at the Michigan Union last month. At this
goals conference, the group favored im-
plementing education and transportation
facilities in Ann Arbor, increasing work
opportunities, and conserving the Huron
River Valley, as well as working to- im-
prove housing. Students have long artic-
ulated these goals for the community.
VOTERS IN THE FIFTH WARD chose
the incumbent opponent of the Jef-
fersonian Democrat, a primary candidate
whose political philosophy denied stu-
dents active consideration by councilmen.

However, few students voted in the Fifth
Ward primary. The voters who defeated
the Jeffersonian Democrat were middle-
class professional workers and homeown-
ers.
Though the Jeffersonian Democrat re-
pudiated student interests, Fifth Ward
voters repudiated his policies. This would
indicate that in this area student and
townspeople's interests coincide once
again.
WITH ALL THIS and more in common,
the current student voter registra-
tion drive can be seen as an attempt by
students to assume the responsibility they
rightfully incur by their residence in the
community. It is not an attempt to
r wrest political power from the middle-
aged Ann Arbor conspiracy; no such con-
spiracy exists. Rather, it is likely to be
the most responsible student action seen
in the community in recent years.
The city clerk and city attorney have
recognized the intent of the campaign
and have been most generous in extend-
ing support. They, the League of Women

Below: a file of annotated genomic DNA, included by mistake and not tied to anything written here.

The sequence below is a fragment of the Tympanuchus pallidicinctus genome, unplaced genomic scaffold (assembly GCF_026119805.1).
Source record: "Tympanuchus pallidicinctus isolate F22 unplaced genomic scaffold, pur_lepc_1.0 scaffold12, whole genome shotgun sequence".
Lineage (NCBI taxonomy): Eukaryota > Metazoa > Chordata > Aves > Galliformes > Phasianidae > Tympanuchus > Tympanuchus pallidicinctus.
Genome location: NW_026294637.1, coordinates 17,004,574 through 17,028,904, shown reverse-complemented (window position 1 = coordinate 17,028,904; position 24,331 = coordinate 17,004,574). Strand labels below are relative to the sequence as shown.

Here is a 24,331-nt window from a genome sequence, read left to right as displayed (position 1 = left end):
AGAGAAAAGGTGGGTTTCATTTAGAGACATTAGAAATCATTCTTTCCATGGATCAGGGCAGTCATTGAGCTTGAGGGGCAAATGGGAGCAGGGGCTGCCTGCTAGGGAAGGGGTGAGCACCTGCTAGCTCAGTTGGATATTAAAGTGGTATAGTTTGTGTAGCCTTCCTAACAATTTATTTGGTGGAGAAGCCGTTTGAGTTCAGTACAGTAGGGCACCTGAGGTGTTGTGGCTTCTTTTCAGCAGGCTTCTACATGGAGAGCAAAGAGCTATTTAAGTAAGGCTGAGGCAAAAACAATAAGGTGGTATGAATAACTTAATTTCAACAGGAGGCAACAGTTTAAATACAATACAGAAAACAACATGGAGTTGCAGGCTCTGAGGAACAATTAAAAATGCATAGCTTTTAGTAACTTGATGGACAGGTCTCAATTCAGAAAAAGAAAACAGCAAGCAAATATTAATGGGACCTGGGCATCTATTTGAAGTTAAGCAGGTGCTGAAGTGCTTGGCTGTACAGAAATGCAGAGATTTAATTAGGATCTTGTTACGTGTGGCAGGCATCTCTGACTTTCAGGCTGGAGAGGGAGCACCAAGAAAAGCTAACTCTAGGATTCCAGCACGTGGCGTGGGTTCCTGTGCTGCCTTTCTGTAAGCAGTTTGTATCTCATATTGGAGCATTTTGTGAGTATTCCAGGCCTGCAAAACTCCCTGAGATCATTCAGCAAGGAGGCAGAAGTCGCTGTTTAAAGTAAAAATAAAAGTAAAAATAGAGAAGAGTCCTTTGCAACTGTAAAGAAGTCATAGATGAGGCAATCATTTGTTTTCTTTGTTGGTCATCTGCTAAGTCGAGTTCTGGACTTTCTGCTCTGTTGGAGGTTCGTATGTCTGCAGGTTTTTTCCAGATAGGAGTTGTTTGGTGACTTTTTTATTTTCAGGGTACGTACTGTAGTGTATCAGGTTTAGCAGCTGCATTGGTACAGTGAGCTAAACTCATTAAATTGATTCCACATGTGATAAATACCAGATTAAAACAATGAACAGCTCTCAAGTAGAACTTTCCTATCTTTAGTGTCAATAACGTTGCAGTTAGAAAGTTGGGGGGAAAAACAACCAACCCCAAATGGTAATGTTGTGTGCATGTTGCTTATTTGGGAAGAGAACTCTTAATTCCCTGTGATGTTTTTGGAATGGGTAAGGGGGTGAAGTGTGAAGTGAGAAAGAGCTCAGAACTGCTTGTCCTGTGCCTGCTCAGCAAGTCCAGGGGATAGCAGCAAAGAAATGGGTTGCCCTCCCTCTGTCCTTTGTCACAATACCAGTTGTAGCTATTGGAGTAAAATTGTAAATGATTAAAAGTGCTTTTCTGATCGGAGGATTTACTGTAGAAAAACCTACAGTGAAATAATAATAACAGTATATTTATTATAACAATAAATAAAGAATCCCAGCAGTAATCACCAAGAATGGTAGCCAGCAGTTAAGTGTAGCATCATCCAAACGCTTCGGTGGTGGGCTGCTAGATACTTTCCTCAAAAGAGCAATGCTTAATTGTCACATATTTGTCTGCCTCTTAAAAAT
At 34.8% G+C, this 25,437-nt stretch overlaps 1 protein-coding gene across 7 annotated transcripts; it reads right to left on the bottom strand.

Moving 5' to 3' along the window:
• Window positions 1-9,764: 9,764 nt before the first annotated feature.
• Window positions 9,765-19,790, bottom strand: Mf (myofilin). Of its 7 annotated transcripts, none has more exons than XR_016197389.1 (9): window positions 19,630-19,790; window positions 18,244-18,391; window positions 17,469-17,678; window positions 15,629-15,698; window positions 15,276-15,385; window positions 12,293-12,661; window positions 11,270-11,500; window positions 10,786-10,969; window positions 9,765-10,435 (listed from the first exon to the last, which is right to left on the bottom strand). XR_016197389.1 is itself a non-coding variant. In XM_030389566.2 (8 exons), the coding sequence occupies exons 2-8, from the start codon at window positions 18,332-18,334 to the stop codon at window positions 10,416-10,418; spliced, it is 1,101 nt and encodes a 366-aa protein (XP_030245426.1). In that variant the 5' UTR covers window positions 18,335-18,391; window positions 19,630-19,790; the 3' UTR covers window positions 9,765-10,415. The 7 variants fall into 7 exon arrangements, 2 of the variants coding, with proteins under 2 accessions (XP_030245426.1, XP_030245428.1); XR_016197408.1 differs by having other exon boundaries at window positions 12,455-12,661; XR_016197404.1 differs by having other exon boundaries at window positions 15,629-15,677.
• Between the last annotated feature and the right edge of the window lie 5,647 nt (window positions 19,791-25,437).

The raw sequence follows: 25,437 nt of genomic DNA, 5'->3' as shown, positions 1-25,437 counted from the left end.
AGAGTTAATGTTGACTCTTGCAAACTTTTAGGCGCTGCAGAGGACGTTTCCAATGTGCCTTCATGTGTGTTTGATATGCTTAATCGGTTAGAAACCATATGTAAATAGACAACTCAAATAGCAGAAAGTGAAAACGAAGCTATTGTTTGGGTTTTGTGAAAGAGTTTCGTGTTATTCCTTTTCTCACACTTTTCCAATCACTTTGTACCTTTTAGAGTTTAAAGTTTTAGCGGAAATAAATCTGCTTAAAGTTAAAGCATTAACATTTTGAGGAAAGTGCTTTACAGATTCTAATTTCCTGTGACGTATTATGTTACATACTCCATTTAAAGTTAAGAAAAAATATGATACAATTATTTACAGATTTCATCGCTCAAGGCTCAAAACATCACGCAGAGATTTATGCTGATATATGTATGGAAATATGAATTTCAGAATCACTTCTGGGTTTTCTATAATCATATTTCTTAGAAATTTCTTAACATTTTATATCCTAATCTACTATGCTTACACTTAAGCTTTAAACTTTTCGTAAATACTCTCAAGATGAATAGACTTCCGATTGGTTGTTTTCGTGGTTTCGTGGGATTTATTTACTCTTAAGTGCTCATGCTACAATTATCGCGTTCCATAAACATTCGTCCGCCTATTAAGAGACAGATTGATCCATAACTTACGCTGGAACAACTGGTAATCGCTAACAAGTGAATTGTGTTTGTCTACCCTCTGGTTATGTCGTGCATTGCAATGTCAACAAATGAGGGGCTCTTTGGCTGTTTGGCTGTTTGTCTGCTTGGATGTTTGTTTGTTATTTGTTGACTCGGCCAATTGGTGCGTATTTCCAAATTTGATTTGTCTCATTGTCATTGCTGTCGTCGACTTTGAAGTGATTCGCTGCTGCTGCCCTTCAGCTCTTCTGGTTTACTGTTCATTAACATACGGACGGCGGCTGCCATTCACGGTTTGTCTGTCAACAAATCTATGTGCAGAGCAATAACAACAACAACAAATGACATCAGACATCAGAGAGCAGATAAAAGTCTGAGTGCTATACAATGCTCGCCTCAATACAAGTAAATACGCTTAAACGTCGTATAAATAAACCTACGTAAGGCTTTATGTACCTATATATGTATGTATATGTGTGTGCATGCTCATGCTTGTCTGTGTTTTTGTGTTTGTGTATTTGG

Voters, and the American Civil Liberties'
Union, have expressed interest in see-
ing that registration attempts responsibly
organized are responsibly received.
'The city officials deserve further cred-
it in that state laws, which are by duty
theirs to interpret, frown on student
voter registration.
THE STATE could be moving towards a
new policy on student voting. Until
then, the actions of city officials in eas-
ing the merge of students into the unified
community are most effective.
-NEAL BRUSS

4

LETTERS T'O THE EDITOR:
In Defense of Stormer's "Treason"

Dormitory System
Meddles in Student's Lives

To the Editor:
THE PURPOSE for this letter is
twofold-first of all to clear
up some of the errors made in Mr.
Killingsworth's editorial of the
22nd, and second to answer some
of his charges.
A 1 t h o u g h Mr. Killingsworth
seemed to have done an admirable
job in checking references to Mr.
Stormer's book, "None Dare Call
It Treason," he seems to have
passed over the opportunity of
checking his own accusations. If
he had, he would have discovered
that Young Americans for Free-
dom did not distribute copies of
"None Dare Call It Treason" on
this campus. And there is a very
good reason why it did not. The
questionwasbrought beforevthe
entire membership and voted
down. They seemed to think, as
does Mr. Killingsworth, that it
was a divisive little paperback that
should rather have been burned.
However, there was a problem.
Ten thousand copies of the book
had already been delivered to one
of my companion's apartments.
They had been sent to us (we did
not ask for them), free of charge,
by Constructive Action, Inc., a
California b a s e d organization
whose address is P.O. Box 4006,
Whittier, California for those of
you who like documentation, and
which also happens to be Richard
Nixon's home town for those of
you who like irony. Nevertheless,
not knowing what else to -do with